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Posts Tagged Priocnemis monachus

Sunday Spinelesness – One for the arachnophobes? David Winter Jun 06

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It occurs to me that some readers might be put off by my affection for spiders. I’d be interested to see which creature, the wasp or the spider, you find yourself cheering for at the end of this post. Let’s introuduce them. First, the large black hunting wasp Priocnemis monachus emerging from its burrow in one of the steps on our garden path (I messed up the focus, but nature has a way of refusing to re-pose):

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And the creature the black hunting wasp has been hunting, one of the native tunnelwebs Porrhothele antipodiana:

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Po. antipodiana is pretty cool spider, it’s one of very few that are capable of eating snails. Snails usually avoid the attentions of ground dwelling spiders by being too slimy to get a hold off and being able to retract into their shell. Po. antipodiana get’s around those defenses by hooking its fangs into the snail’s body and holding on while the snail struggles, produces tonnes of mucus and finally succumbs to the spider. A couple of months ago I gave a talk to a local school who wanted someone to help their study of invertebrate lifestyles and one of the kids told me that he’d seen a tunnelweb eating a snail. The budding naturalist didn’t seem at all proud when I told him that he’d observed a behaviour that was only recognised by scientist 30 years ago. I guess 30 years seems an impossibly long time when your 10!

If this particular spider looks a bit bedraggled it’s because it has already been anesthetised by the wasp. Pr. monachus is a member of the family Pompilidae which, like the ichneumonidae that featured here last week, use the living bodies of other arthropods as incubators to grow their young. While most of the ichneumonidae use caterpillars to grow their larvae the pompilids specialise in spiders (which has earned them the name spider wasps). There are ten described species of spider wasp in New Zealand, each targeting a range of spider species. Pr. monachus the largest of our spider wasps, and by choosing Po. antipodiana to provision her nest this one has taken on of New Zealand’s largest spiders:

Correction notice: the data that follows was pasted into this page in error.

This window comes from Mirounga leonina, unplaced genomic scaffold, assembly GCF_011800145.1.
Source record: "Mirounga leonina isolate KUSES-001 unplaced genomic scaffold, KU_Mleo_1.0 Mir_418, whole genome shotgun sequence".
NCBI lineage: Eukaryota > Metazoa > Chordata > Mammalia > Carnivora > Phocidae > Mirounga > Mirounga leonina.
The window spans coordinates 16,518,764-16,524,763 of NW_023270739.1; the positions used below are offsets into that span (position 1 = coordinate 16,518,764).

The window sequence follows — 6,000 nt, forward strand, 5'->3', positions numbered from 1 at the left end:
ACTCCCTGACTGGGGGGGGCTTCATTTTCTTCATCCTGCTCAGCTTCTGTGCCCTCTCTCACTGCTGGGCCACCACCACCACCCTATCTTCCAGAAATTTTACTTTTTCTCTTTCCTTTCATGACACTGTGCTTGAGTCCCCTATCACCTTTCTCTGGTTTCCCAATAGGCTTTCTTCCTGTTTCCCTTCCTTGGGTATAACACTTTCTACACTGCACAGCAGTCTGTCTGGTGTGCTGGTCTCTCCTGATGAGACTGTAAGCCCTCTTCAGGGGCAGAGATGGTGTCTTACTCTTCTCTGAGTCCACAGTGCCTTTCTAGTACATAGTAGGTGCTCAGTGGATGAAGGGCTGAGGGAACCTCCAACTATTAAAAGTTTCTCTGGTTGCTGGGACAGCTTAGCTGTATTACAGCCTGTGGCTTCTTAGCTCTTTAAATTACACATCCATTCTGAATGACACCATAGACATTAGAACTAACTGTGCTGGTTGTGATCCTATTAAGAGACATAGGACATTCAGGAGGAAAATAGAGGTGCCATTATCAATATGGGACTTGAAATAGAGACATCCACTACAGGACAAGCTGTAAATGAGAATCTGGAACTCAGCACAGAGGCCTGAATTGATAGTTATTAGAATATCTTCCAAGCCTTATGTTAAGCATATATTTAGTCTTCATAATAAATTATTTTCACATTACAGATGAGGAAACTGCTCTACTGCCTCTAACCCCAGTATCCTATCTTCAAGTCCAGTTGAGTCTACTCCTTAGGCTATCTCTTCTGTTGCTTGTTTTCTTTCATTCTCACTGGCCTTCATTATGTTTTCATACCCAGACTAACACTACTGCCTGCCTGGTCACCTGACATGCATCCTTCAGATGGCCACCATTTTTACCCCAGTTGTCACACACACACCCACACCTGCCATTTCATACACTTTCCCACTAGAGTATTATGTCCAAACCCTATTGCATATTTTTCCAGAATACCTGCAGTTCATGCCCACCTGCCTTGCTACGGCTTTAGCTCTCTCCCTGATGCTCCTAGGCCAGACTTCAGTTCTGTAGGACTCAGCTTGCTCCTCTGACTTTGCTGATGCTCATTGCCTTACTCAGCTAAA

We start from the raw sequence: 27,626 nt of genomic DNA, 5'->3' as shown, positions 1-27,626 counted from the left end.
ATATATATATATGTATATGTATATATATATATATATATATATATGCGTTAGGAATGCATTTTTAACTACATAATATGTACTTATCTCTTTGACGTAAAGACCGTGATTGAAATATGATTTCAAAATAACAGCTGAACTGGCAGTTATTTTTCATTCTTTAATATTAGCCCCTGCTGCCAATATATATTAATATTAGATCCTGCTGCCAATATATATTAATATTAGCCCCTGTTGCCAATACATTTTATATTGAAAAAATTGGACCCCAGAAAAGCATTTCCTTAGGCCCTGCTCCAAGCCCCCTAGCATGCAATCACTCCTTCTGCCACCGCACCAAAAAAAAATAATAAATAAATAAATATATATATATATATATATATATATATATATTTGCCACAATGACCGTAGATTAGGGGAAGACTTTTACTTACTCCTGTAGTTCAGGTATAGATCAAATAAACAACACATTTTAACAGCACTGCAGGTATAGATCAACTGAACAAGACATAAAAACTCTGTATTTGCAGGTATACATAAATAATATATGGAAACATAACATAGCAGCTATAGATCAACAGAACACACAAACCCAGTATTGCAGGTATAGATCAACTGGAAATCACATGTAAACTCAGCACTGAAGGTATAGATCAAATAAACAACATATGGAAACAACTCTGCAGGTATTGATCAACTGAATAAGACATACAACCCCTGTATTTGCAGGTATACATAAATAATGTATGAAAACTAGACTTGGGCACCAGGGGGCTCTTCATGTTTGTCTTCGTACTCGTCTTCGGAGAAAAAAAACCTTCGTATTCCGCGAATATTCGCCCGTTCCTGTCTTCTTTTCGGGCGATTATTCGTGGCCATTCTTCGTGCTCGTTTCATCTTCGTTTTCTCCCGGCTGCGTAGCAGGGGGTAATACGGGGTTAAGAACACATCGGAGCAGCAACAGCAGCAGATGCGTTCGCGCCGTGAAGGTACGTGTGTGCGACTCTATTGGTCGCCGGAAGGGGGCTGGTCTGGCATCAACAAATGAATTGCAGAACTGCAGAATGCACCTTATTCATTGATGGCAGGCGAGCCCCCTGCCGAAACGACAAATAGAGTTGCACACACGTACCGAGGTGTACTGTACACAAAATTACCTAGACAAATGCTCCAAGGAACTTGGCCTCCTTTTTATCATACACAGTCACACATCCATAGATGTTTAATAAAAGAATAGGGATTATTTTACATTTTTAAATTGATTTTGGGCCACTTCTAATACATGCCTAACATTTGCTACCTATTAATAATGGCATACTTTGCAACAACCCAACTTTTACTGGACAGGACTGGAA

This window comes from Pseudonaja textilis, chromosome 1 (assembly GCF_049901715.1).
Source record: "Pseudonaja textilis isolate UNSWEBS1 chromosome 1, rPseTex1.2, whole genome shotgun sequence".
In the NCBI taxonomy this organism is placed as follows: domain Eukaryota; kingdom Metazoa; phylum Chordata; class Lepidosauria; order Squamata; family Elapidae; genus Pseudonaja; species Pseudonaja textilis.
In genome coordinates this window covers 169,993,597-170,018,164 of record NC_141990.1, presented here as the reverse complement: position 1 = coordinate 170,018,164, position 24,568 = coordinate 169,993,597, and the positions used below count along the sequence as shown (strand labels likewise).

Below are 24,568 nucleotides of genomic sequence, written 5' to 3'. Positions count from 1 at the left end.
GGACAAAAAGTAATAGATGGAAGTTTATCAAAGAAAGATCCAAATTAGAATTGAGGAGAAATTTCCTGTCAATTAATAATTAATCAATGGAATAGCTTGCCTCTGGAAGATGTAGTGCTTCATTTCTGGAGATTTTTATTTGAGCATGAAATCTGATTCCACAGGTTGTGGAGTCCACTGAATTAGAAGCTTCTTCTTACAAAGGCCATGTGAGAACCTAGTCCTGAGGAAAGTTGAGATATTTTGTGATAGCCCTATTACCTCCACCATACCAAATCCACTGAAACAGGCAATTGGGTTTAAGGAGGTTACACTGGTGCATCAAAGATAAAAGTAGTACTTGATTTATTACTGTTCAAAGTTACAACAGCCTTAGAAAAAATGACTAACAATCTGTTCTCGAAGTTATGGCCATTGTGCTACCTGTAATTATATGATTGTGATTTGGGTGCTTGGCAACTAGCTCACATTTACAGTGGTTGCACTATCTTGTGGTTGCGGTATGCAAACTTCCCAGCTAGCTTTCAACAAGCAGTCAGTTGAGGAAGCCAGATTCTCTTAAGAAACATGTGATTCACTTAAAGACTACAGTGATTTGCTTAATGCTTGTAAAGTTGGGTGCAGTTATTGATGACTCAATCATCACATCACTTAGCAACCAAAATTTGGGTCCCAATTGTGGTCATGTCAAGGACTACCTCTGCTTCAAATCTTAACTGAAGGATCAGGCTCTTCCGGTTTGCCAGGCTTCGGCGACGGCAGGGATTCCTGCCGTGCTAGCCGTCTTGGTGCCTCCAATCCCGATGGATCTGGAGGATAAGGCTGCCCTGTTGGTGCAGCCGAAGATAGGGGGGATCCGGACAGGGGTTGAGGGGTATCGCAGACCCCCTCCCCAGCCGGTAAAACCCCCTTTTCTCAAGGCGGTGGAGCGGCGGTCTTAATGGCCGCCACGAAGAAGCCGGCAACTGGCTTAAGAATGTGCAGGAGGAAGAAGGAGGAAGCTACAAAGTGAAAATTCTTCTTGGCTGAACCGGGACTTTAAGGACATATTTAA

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Pr. monachus follows the typical pompilid nesting behavior, which means they go hunting before they set up their nest. As I watched these two the wasp would drag the spider a few centimetres then drop it and scurry back up the step and into its nest for a few seconds before returning to the spider, checking it was still incapacitated (and giving it another sting if it showed a fight) and repositioning it again. I don’t know how much of that behavior was down to the wasp setting up its nest and how much was the wasp struggling with having bitten off more than it could drag up the sheer surface of the step it built its nest in.

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The wasp was definitely seemed to be having a hard time hefting the spider up the step. I spent about half an hour watching her grab and the spiders legs, its spinnerets or its even its head while clinging to the sheer face of the concrete step. In the end, it started raining and I decided I should probably do something else with the rest of my weekend so I left her to her work. I came back about an hour later and both spider and wasp were gone. I don’t know if the wasp gave up; or if it achieved its Herculean task and the spider’s body is, even now, nourishing the next generation of these impressive wasps.

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